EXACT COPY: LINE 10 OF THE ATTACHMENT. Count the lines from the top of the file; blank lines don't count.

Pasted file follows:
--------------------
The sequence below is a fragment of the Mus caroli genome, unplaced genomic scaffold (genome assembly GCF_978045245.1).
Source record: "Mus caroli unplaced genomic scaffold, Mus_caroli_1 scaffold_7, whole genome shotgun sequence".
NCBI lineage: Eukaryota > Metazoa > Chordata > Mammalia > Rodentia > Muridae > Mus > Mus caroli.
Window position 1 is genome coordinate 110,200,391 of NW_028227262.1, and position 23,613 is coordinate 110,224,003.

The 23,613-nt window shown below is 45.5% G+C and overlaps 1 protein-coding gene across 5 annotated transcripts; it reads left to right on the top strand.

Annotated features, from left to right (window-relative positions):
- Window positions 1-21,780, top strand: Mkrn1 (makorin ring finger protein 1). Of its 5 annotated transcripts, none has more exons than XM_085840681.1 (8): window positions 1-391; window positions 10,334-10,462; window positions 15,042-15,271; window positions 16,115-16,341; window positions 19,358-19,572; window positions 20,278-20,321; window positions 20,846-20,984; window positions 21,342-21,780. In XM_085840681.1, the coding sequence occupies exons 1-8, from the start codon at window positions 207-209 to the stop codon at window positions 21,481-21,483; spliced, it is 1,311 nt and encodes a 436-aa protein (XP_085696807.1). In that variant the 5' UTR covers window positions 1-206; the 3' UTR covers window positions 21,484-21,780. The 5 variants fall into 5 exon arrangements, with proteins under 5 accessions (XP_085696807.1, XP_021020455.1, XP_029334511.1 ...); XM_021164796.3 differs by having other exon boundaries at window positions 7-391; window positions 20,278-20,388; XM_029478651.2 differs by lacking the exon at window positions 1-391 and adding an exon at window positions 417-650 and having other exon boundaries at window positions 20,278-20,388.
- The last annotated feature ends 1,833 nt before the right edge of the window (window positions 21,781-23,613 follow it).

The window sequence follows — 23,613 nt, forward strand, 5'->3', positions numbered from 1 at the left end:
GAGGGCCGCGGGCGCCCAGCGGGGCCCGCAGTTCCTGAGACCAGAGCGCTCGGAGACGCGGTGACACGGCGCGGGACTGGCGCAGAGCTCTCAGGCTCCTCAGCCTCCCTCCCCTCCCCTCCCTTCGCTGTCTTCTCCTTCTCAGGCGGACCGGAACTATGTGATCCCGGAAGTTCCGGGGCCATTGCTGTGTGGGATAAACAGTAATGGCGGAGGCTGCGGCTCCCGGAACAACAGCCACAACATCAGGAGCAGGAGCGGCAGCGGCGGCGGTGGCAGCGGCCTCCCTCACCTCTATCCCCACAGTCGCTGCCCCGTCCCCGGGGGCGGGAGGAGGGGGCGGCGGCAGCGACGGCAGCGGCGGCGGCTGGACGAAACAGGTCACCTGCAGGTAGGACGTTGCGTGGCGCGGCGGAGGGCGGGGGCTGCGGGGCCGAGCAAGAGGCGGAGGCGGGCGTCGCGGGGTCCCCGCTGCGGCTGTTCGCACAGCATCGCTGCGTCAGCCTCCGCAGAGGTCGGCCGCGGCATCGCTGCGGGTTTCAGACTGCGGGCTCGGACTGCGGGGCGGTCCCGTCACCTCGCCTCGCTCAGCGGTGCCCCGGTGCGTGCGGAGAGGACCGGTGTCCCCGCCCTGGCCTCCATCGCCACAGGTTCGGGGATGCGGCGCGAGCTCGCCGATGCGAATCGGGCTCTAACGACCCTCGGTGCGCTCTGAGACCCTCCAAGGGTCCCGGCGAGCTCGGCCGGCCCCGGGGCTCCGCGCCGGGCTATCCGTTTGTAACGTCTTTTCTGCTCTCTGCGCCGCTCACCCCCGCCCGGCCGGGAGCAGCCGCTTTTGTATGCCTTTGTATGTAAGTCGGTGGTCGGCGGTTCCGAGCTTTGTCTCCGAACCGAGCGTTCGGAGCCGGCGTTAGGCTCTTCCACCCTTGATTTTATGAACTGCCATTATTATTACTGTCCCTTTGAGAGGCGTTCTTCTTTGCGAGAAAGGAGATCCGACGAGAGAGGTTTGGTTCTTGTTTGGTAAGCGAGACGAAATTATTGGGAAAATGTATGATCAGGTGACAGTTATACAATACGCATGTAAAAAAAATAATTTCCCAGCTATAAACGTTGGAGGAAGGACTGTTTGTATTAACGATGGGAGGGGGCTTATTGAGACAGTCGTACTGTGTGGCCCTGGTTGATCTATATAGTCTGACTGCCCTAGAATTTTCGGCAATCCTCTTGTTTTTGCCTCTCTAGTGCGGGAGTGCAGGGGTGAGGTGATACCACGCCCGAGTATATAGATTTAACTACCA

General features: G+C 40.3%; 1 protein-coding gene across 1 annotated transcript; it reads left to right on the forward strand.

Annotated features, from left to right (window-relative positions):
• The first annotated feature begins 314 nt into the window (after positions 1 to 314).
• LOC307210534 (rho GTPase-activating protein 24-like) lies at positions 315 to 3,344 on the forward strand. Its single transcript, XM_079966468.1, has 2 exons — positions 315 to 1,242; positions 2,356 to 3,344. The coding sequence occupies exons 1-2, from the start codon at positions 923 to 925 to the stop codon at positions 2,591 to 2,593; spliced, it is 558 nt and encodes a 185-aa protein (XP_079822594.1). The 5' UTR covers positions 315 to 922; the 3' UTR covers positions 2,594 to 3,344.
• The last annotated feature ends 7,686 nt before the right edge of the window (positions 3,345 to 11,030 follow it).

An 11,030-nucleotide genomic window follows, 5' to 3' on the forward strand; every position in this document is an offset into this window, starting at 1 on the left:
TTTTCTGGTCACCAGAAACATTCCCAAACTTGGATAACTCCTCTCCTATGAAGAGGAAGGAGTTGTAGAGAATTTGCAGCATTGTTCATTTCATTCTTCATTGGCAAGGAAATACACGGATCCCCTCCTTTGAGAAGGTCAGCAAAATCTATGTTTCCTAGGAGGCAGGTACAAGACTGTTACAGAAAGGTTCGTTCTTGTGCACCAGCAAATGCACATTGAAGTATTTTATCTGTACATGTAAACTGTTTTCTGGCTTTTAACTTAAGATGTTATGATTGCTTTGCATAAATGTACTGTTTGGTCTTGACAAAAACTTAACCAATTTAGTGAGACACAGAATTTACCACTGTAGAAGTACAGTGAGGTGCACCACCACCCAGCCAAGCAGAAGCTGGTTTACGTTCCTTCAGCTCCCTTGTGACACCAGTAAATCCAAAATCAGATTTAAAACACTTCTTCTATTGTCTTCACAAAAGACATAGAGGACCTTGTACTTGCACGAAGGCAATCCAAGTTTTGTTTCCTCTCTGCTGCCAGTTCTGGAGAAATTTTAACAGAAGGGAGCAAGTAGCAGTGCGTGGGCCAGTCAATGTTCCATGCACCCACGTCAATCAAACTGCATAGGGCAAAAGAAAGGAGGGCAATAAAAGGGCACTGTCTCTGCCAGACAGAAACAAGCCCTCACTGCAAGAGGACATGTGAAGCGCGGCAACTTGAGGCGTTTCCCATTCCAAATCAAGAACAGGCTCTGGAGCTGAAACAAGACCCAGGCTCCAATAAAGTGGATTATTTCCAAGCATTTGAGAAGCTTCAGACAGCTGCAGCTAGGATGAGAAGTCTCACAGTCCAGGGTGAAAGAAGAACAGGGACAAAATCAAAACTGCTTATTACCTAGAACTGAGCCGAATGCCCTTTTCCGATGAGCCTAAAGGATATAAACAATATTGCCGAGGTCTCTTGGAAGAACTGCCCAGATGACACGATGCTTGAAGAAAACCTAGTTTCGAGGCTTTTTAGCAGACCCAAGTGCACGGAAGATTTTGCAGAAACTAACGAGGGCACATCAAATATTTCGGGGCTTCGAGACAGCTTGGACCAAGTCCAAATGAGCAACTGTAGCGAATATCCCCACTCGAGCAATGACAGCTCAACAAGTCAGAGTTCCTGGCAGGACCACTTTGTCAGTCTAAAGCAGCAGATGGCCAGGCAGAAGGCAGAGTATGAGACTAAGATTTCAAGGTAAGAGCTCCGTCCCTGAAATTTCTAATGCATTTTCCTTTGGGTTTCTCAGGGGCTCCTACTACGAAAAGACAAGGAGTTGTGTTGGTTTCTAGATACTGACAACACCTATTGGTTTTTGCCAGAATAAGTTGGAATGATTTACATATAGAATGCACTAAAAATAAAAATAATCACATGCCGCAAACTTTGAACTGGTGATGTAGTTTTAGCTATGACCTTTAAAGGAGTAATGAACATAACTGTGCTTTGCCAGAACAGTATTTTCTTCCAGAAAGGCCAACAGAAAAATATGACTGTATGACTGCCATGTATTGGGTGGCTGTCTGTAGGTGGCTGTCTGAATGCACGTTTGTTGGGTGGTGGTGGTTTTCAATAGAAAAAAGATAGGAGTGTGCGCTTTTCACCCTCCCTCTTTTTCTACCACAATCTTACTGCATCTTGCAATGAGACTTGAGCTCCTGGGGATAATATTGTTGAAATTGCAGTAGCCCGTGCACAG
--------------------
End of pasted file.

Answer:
GAGGGCCGCGGGCGCCCAGCGGGGCCCGCAGTTCCTGAGACCAGAGCGCTCGGAGACGCGGTGACACGGCGCGGGACTGGCGCAGAGCTCTCAGGCTCCTCAGCCTCCCTCCCCTCCCCTCCCTTCGCTGTCTTCTCCTTCTCAGGCGGACCGGAACTATGTGATCCCGGAAGTTCCGGGGCCATTGCTGTGTGGGATAAACAGTAATGGCGGAGGCTGCGGCTCCCGGAACAACAGCCACAACATCAGGAGCAGGAGCGGCAGCGGCGGCGGTGGCAGCGGCCTCCCTCACCTCTATCCCCACAGTCGCTGCCCCGTCCCCGGGGGCGGGAGGAGGGGGCGGCGGCAGCGACGGCAGCGGCGGCGGCTGGACGAAACAGGTCACCTGCAGGTAGGACGTTGCGTGGCGCGGCGGAGGGCGGGGGCTGCGGGGCCGAGCAAGAGGCGGAGGCGGGCGTCGCGGGGTCCCCGCTGCGGCTGTTCGCACAGCATCGCTGCGTCAGCCTCCGCAGAGGTCGGCCGCGGCATCGCTGCGGGTTTCAGACTGCGGGCTCGGACTGCGGGGCGGTCCCGTCACCTCGCCTCGCTCAGCGGTGCCCCGGTGCGTGCGGAGAGGACCGGTGTCCCCGCCCTGGCCTCCATCGCCACAGGTTCGGGGATGCGGCGCGAGCTCGCCGATGCGAATCGGGCTCTAACGACCCTCGGTGCGCTCTGAGACCCTCCAAGGGTCCCGGCGAGCTCGGCCGGCCCCGGGGCTCCGCGCCGGGCTATCCGTTTGTAACGTCTTTTCTGCTCTCTGCGCCGCTCACCCCCGCCCGGCCGGGAGCAGCCGCTTTTGTATGCCTTTGTATGTAAGTCGGTGGTCGGCGGTTCCGAGCTTTGTCTCCGAACCGAGCGTTCGGAGCCGGCGTTAGGCTCTTCCACCCTTGATTTTATGAACTGCCATTATTATTACTGTCCCTTTGAGAGGCGTTCTTCTTTGCGAGAAAGGAGATCCGACGAGAGAGGTTTGGTTCTTGTTTGGTAAGCGAGACGAAATTATTGGGAAAATGTATGATCAGGTGACAGTTATACAATACGCATGTAAAAAAAATAATTTCCCAGCTATAAACGTTGGAGGAAGGACTGTTTGTATTAACGATGGGAGGGGGCTTATTGAGACAGTCGTACTGTGTGGCCCTGGTTGATCTATATAGTCTGACTGCCCTAGAATTTTCGGCAATCCTCTTGTTTTTGCCTCTCTAGTGCGGGAGTGCAGGGGTGAGGTGATACCACGCCCGAGTATATAGATTTAACTACCA